100 days with the Honor View20: it won't let you down
Yes, time passes quickly. One hundred days have already passed since I started packing the Honor View20 as my main smartphone. It's a sufficiently long period of time to really know the qualities and weaknesses of this device. Did the Honor View20 confirm the good first impressions it left on me in my original review? Is the Honor View20 still as good as ever?
What I like about the Honor View20
With its large bezel-free display with a little hole punched in it for the selfie camera and its 48-megapixel main shooter, the star smartphone of the Chinese manufacturer in the first part of the year had plenty of arguments in its favor when it was launched at the beginning of January. However, on a day-to-day basis, there are other elements that have made me enjoy using the smartphone, too.
As surprising as it may seem, the View20 is one of the few smartphones in its class to have only one rear camera sensor. In return, however, the View20 was the first camera on the market to offer Sony's IMX586 sensor capable of taking 48-megapixel photos. It is now found on many smartphones, and it is easy to explain why: it is a very good sensor.
On a daily basis, Honor's smartphone makes it possible to capture excellent shots (especially after a software update), even when lighting conditions deteriorate, thanks in particular to its 1/2-inch sensor. With video, the View20 also does very well. And I must mention one special effect where the subject is filmed in color, with the rest of the scene in black and white. Of course, AI is on board, but Honor even offers an option to disable its effects after the shot is taken. On the other hand, the 3D sensor for augmented reality is nothing more than a cool toy in my opinion.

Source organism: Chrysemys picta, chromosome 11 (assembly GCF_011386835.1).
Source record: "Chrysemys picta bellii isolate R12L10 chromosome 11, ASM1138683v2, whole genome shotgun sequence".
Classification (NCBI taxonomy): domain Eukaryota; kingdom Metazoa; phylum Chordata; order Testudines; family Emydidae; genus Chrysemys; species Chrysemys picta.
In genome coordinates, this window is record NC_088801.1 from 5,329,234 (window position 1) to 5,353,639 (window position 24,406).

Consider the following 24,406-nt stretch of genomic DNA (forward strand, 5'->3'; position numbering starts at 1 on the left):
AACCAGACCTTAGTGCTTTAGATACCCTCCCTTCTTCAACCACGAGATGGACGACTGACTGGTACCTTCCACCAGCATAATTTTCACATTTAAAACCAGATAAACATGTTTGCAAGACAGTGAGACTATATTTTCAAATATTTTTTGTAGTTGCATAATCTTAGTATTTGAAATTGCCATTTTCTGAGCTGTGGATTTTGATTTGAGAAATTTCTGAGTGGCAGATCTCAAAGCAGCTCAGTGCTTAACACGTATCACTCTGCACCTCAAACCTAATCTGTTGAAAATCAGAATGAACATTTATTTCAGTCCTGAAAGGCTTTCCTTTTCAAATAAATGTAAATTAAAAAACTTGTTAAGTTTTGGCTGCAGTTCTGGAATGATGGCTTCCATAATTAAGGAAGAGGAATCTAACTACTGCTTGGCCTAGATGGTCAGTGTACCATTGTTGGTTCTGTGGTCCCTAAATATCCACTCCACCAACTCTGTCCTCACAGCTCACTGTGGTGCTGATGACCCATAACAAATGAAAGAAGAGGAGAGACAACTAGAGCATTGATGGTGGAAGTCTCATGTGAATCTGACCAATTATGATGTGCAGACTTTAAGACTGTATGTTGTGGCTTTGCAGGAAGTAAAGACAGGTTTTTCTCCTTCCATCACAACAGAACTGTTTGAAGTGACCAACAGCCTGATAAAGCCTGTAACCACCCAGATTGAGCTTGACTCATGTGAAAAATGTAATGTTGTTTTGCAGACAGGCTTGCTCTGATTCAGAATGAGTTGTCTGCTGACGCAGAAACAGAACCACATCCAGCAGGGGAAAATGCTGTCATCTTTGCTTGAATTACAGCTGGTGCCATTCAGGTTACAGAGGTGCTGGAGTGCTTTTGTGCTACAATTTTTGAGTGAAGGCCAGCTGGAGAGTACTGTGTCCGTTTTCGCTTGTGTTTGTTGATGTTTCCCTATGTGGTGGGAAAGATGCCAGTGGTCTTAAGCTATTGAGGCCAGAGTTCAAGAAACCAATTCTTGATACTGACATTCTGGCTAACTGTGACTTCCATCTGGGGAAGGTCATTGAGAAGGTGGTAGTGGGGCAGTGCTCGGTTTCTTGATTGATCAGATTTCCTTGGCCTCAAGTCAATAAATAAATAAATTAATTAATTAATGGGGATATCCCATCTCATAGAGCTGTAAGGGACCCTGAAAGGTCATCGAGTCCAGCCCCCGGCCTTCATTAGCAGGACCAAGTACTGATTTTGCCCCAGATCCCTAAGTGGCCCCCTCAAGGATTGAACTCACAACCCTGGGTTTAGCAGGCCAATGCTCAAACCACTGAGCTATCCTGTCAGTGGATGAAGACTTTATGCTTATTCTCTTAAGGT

In recent years, it must be acknowledged that, with few exceptions, the endurance of smartphones has been rather disappointing. Arriving at the end of the day without making a pit stop at the charger was indeed, in many cases, a rather difficult feat. The Honor View20 puts an end to this concern. Its 4,000 mAh battery allows it to last a day without any problem despite more than intensive use. As a general rule, I usually only charge the View20 every other day!
Compared to the Mate 20 Pro, its counterpart over at Huawei, it doesn't benefit from ultra fast charging (only fast) or wireless charging, but we have to accept a few concessions given the more attractive price of the device.
A traditional fingerprint reader
If you have already read my work, you know that I am not necessarily a big fan of cell phones which put the fingerprint reader under the screen, especially because of its rather random efficiency (or lack thereof) but also because of its slowness. The Honor View20 had the good idea not to give in to this new trend and thus avoid the rather disappointing technology of the Mate 20 Pro. Combined with facial recognition, the fingerprint reader makes it easy to unlock your smartphone in the blink of an eye.
In terms of satisfaction, I also greatly appreciated the phone's performance. The Kirin 980 and the 6 or 8 GB of RAM make it possible to meet all needs and use cases. Though without an AMOLED display, the View20's IPS display is also very well balanced. Finally, its mini-jack jack and speaker provide a more than satisfying auditory experience.
What I don't like about the Honor View20
No waterproofing certification or microSD port